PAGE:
Review: Deborah Rodriguez’ “The Little Coffee Shop of Kabul”
I only read this one because it was urged upon me three times in one day and then left for me in the mail tray. Summary: a perceptive piece of war-zone fluff, if such a genre exists. Sunny owns the café, she has a rich blonde stooge of a friend Candace, a tough-as-nails British journo (OMG, she uses words like “shag”! how quaint!) Isabel, an Aghani house mother Halajan, and fleeing-stolen-pregnant “country bumpkin” Yazmina. There’s charming tales of food and customs and clashes between tradition and modernity, amid romance and terrorist attacks. Aw shucks. But really, not a bad book, good to read of ex-patting NOT from a white/upper-middle class/NGO background, and reminds me how glad I am not to be a piece of war-zoning fluff any longer. I’d actually recommend it.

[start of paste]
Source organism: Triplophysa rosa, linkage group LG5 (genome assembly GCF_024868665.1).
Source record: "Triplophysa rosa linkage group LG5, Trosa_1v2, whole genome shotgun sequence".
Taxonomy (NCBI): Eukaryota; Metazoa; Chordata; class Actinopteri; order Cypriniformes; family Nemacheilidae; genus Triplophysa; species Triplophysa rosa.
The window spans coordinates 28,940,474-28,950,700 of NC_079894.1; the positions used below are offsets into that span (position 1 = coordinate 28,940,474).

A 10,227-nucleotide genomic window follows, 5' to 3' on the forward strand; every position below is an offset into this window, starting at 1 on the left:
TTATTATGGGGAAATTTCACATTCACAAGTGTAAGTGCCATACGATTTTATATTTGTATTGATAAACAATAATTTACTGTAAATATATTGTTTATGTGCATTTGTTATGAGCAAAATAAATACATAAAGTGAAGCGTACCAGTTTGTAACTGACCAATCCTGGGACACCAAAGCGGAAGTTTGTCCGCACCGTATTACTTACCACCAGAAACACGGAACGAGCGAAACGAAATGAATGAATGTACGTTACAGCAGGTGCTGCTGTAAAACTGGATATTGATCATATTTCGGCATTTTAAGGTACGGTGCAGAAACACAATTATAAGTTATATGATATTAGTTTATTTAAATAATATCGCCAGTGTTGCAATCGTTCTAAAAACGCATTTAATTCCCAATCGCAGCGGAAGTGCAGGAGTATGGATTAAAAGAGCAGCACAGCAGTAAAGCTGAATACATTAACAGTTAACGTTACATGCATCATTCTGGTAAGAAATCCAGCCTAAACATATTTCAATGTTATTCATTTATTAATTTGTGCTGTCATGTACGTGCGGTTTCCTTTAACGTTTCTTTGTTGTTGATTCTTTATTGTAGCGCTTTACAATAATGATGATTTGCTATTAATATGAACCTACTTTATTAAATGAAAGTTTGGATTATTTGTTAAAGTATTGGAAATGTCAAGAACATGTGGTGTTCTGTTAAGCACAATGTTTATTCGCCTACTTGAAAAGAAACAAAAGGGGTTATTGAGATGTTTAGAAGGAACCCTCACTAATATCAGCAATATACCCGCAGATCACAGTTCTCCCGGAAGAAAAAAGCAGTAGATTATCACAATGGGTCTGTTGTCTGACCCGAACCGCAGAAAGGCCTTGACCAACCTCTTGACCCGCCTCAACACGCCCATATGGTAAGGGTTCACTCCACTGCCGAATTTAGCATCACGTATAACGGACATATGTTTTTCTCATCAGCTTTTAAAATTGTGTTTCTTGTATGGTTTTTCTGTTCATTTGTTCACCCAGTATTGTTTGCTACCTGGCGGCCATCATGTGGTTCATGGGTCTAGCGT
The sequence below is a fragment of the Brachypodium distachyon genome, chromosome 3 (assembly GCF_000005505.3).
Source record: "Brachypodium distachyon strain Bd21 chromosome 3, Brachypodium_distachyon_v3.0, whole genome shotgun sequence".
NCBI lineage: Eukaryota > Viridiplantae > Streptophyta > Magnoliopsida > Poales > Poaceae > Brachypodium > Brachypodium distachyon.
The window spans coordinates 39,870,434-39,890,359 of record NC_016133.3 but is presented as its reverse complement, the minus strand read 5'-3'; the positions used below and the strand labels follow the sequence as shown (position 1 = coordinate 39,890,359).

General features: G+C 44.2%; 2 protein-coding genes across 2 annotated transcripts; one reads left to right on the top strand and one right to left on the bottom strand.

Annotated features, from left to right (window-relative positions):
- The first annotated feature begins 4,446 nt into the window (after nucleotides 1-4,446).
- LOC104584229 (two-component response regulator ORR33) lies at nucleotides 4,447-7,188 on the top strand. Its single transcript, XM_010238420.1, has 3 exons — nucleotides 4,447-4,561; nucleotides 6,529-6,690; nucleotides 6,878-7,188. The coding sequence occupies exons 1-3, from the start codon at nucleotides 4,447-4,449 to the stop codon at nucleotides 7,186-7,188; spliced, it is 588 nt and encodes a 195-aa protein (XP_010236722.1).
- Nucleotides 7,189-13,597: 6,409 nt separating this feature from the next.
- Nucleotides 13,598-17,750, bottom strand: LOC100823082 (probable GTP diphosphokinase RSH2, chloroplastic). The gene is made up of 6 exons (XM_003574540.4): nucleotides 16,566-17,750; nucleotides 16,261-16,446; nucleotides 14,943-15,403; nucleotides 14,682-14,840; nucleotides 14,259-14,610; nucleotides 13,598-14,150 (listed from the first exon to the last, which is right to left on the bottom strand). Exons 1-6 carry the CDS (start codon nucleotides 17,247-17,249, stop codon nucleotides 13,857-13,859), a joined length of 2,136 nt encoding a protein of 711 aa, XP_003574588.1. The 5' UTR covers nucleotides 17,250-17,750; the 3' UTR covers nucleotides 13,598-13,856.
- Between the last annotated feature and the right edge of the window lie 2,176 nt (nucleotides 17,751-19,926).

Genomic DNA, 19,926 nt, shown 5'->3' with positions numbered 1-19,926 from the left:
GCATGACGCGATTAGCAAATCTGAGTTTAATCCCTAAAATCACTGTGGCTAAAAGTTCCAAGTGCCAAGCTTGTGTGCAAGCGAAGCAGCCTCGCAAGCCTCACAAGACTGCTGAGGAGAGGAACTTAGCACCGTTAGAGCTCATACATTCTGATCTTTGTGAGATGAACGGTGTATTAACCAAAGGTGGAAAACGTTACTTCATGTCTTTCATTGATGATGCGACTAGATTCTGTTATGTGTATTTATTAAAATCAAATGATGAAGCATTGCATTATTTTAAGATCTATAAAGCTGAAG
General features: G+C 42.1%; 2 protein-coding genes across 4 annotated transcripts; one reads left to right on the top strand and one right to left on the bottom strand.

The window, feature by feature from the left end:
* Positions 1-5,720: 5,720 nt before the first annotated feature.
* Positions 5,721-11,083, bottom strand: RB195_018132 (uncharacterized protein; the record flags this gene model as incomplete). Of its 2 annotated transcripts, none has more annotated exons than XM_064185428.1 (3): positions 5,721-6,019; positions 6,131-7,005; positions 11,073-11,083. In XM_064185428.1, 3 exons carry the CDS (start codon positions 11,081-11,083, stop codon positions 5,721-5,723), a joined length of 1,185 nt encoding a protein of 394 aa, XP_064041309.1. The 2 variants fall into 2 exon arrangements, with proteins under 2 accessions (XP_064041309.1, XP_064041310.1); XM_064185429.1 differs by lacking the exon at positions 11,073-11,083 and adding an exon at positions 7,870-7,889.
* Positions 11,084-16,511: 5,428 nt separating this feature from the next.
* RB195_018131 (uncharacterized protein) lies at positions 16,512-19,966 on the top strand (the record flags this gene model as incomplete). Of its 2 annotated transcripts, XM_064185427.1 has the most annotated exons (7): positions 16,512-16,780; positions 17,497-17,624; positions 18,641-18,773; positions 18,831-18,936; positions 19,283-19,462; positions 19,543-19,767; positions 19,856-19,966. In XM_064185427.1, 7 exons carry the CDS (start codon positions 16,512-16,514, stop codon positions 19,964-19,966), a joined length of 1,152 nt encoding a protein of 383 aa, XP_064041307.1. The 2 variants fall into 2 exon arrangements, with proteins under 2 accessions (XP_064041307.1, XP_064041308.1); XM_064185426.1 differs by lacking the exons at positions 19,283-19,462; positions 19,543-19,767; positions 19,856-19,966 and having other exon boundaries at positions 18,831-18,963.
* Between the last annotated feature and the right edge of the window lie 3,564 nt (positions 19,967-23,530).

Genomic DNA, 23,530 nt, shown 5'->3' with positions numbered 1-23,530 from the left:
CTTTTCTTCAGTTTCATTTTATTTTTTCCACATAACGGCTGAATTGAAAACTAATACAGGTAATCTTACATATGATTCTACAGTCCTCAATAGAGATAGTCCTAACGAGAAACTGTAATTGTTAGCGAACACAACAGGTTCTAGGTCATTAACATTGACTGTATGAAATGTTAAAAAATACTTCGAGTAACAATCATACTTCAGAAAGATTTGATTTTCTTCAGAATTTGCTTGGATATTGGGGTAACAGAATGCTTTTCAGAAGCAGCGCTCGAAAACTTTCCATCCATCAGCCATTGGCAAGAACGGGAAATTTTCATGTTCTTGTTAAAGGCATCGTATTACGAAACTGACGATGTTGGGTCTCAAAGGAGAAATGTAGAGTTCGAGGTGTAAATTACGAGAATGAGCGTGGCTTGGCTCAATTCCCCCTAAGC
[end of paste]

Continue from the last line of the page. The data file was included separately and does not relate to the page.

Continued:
Where it came from: JI’s Bookshelf via ED
Time and manner of reading: Book, bed, park and hairdresser reads
Where it went: Home
Reminds me of/that: How nice it is not to see machine guns several times a day
Who I’d recommend it to: Those on the look-out for politically informed light reads
Also reading: Rabbit #4; How to Read a Poem by Edward Hirsch; The Amazing Adventures of Kavalier & Clay by Michael Chabon; Being Alive edited by Neil Astley; Delaunay by Hajo Duchting